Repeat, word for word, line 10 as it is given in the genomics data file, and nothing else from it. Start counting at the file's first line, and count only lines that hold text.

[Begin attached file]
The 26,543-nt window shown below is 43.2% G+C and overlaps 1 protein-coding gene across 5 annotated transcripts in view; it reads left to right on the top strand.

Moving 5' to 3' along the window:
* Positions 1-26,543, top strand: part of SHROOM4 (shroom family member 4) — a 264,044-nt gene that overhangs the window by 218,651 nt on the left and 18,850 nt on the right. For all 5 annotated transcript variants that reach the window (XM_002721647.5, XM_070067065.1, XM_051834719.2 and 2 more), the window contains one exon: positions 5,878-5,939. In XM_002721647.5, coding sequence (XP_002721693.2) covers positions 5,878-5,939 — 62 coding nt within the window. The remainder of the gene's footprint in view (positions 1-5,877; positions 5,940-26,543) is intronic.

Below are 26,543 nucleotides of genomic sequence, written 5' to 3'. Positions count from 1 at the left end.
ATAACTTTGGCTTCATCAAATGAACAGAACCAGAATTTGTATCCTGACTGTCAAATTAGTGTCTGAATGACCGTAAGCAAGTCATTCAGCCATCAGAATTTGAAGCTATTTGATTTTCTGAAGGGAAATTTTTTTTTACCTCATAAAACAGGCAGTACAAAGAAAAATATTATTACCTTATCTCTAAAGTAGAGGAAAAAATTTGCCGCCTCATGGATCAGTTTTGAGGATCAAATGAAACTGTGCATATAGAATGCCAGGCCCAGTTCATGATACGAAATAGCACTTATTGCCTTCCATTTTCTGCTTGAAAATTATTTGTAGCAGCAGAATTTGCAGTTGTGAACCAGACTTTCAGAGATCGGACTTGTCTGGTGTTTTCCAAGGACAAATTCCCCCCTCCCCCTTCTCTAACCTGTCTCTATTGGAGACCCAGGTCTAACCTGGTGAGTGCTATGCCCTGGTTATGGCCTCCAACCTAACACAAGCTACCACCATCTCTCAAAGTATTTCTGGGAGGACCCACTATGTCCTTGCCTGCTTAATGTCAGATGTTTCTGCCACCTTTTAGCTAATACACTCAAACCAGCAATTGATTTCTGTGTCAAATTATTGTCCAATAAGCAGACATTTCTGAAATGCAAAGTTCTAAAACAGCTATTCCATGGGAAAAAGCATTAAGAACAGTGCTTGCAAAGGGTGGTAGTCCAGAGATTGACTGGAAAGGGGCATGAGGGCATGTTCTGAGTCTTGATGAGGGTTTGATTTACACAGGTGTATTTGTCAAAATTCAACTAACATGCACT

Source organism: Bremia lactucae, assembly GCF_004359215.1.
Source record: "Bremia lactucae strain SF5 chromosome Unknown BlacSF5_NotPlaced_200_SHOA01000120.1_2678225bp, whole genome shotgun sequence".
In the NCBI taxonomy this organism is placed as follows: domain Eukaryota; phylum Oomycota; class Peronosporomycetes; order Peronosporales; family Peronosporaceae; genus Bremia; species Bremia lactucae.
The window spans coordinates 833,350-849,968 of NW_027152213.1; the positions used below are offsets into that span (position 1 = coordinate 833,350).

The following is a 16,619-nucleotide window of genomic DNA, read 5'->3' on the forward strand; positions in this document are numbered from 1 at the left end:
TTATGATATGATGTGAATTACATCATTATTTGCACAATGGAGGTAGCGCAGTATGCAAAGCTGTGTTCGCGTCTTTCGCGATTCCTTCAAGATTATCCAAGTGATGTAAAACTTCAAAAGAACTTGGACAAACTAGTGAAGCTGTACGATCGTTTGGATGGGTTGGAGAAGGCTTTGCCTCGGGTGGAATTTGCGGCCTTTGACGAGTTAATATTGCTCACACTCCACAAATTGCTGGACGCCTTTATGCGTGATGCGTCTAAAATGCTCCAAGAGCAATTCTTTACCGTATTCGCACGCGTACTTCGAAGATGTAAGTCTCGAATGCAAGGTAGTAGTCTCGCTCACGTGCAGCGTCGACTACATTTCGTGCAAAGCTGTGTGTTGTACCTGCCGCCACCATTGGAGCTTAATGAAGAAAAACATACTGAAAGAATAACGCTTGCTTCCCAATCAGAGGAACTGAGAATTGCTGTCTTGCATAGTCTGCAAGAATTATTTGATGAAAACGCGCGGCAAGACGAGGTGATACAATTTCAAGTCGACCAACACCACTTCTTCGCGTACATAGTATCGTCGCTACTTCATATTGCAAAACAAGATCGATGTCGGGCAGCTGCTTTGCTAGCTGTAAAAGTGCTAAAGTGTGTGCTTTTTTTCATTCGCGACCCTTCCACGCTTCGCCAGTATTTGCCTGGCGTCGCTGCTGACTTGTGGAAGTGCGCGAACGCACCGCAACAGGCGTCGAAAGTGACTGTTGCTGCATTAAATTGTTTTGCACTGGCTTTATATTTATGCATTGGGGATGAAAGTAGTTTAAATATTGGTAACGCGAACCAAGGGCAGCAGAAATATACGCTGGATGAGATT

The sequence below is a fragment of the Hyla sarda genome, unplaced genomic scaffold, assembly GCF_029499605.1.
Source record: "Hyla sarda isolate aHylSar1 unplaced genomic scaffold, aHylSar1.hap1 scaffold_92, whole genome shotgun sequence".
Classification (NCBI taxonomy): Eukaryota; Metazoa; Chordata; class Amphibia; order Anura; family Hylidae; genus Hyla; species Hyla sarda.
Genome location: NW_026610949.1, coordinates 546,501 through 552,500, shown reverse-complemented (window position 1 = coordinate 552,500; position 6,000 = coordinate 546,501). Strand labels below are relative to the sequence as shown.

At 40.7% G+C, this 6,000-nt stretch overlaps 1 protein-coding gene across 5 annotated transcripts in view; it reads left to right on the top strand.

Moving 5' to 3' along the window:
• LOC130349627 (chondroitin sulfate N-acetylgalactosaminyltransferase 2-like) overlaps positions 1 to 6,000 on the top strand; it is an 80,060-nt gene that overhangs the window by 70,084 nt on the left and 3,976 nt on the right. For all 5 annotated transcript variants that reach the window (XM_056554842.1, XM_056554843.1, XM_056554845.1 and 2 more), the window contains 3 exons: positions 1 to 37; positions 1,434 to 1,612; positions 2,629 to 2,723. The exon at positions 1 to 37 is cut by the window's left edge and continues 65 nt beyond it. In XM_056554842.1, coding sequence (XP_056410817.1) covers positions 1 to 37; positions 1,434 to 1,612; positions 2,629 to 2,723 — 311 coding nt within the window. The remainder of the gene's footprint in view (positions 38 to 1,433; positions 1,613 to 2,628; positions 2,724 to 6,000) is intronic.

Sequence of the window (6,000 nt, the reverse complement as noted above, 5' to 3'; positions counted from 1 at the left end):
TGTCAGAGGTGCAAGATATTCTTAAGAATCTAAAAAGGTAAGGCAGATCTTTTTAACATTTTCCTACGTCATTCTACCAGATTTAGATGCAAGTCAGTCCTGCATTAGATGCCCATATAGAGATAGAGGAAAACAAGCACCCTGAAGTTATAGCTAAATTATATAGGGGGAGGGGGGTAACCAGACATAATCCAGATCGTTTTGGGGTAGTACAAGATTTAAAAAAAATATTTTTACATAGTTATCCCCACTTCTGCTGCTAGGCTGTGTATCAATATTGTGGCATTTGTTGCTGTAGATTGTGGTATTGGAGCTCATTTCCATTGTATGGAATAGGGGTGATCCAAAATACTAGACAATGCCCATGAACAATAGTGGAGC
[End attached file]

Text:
The following is a 16,619-nucleotide window of genomic DNA, read 5'->3' on the forward strand; positions in this document are numbered from 1 at the left end: